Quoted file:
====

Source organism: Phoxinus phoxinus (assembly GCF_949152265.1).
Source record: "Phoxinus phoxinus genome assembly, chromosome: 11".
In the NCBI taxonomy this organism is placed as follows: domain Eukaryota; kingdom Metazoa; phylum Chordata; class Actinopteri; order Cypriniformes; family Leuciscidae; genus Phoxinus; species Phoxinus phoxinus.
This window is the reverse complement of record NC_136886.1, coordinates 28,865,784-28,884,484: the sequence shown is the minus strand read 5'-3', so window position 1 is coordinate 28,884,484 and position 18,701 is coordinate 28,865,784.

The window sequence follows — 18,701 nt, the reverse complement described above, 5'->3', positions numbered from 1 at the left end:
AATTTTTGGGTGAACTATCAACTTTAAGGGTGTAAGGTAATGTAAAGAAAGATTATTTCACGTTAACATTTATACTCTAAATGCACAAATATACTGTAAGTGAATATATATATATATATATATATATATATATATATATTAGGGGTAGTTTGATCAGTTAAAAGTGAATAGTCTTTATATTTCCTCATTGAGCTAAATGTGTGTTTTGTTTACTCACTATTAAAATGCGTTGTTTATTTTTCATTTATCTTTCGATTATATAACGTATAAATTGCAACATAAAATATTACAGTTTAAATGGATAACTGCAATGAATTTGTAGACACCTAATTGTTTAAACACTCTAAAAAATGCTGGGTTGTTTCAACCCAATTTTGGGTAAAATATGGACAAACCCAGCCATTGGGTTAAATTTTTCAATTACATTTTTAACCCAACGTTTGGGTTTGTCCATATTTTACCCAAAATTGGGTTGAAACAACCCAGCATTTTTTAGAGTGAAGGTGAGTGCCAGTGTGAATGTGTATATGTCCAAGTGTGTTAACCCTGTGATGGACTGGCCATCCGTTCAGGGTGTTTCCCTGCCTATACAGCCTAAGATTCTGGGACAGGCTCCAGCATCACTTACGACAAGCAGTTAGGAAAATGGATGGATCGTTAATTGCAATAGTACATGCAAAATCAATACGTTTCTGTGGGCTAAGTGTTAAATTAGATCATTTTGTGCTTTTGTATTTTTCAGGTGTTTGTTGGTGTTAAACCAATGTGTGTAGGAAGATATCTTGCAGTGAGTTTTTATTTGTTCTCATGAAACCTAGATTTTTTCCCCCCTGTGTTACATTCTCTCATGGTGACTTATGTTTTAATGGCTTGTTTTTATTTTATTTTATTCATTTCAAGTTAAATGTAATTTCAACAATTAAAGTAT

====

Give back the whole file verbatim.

Source organism: Phoxinus phoxinus (assembly GCF_949152265.1).
Source record: "Phoxinus phoxinus genome assembly, chromosome: 11".
In the NCBI taxonomy this organism is placed as follows: domain Eukaryota; kingdom Metazoa; phylum Chordata; class Actinopteri; order Cypriniformes; family Leuciscidae; genus Phoxinus; species Phoxinus phoxinus.
This window is the reverse complement of record NC_136886.1, coordinates 28,865,784-28,884,484: the sequence shown is the minus strand read 5'-3', so window position 1 is coordinate 28,884,484 and position 18,701 is coordinate 28,865,784.

The window sequence follows — 18,701 nt, the reverse complement described above, 5'->3', positions numbered from 1 at the left end:
AATTTTTGGGTGAACTATCAACTTTAAGGGTGTAAGGTAATGTAAAGAAAGATTATTTCACGTTAACATTTATACTCTAAATGCACAAATATACTGTAAGTGAATATATATATATATATATATATATATATATATATATTAGGGGTAGTTTGATCAGTTAAAAGTGAATAGTCTTTATATTTCCTCATTGAGCTAAATGTGTGTTTTGTTTACTCACTATTAAAATGCGTTGTTTATTTTTCATTTATCTTTCGATTATATAACGTATAAATTGCAACATAAAATATTACAGTTTAAATGGATAACTGCAATGAATTTGTAGACACCTAATTGTTTAAACACTCTAAAAAATGCTGGGTTGTTTCAACCCAATTTTGGGTAAAATATGGACAAACCCAGCCATTGGGTTAAATTTTTCAATTACATTTTTAACCCAACGTTTGGGTTTGTCCATATTTTACCCAAAATTGGGTTGAAACAACCCAGCATTTTTTAGAGTGAAGGTGAGTGCCAGTGTGAATGTGTATATGTCCAAGTGTGTTAACCCTGTGATGGACTGGCCATCCGTTCAGGGTGTTTCCCTGCCTATACAGCCTAAGATTCTGGGACAGGCTCCAGCATCACTTACGACAAGCAGTTAGGAAAATGGATGGATCGTTAATTGCAATAGTACATGCAAAATCAATACGTTTCTGTGGGCTAAGTGTTAAATTAGATCATTTTGTGCTTTTGTATTTTTCAGGTGTTTGTTGGTGTTAAACCAATGTGTGTAGGAAGATATCTTGCAGTGAGTTTTTATTTGTTCTCATGAAACCTAGATTTTTTCCCCCCTGTGTTACATTCTCTCATGGTGACTTATGTTTTAATGGCTTGTTTTTATTTTATTTTATTCATTTCAAGTTAAATGTAATTTCAACAATTAAAGTAT